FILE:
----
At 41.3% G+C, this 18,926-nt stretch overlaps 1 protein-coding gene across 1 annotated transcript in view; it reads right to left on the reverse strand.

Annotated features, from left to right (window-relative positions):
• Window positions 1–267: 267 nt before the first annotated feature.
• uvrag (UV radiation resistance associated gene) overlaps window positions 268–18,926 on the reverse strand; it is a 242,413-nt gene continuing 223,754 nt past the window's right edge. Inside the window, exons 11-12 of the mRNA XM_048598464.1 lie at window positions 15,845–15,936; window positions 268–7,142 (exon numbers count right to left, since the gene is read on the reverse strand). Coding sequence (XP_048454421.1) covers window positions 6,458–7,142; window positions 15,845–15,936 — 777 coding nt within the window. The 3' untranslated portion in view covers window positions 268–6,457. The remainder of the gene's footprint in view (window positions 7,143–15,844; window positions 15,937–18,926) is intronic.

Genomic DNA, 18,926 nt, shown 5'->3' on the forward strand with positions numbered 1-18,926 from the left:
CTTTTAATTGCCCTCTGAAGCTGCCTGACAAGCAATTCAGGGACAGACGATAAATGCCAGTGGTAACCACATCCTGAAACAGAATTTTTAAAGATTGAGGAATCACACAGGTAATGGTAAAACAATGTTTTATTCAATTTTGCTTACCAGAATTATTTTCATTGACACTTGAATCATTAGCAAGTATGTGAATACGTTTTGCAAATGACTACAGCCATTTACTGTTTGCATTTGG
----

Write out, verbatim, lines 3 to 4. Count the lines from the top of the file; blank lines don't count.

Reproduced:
• Window positions 1–267: 267 nt before the first annotated feature.
• uvrag (UV radiation resistance associated gene) overlaps window positions 268–18,926 on the reverse strand; it is a 242,413-nt gene continuing 223,754 nt past the window's right edge. Inside the window, exons 11-12 of the mRNA XM_048598464.1 lie at window positions 15,845–15,936; window positions 268–7,142 (exon numbers count right to left, since the gene is read on the reverse strand). Coding sequence (XP_048454421.1) covers window positions 6,458–7,142; window positions 15,845–15,936 — 777 coding nt within the window. The 3' untranslated portion in view covers window positions 268–6,457. The remainder of the gene's footprint in view (window positions 7,143–15,844; window positions 15,937–18,926) is intronic.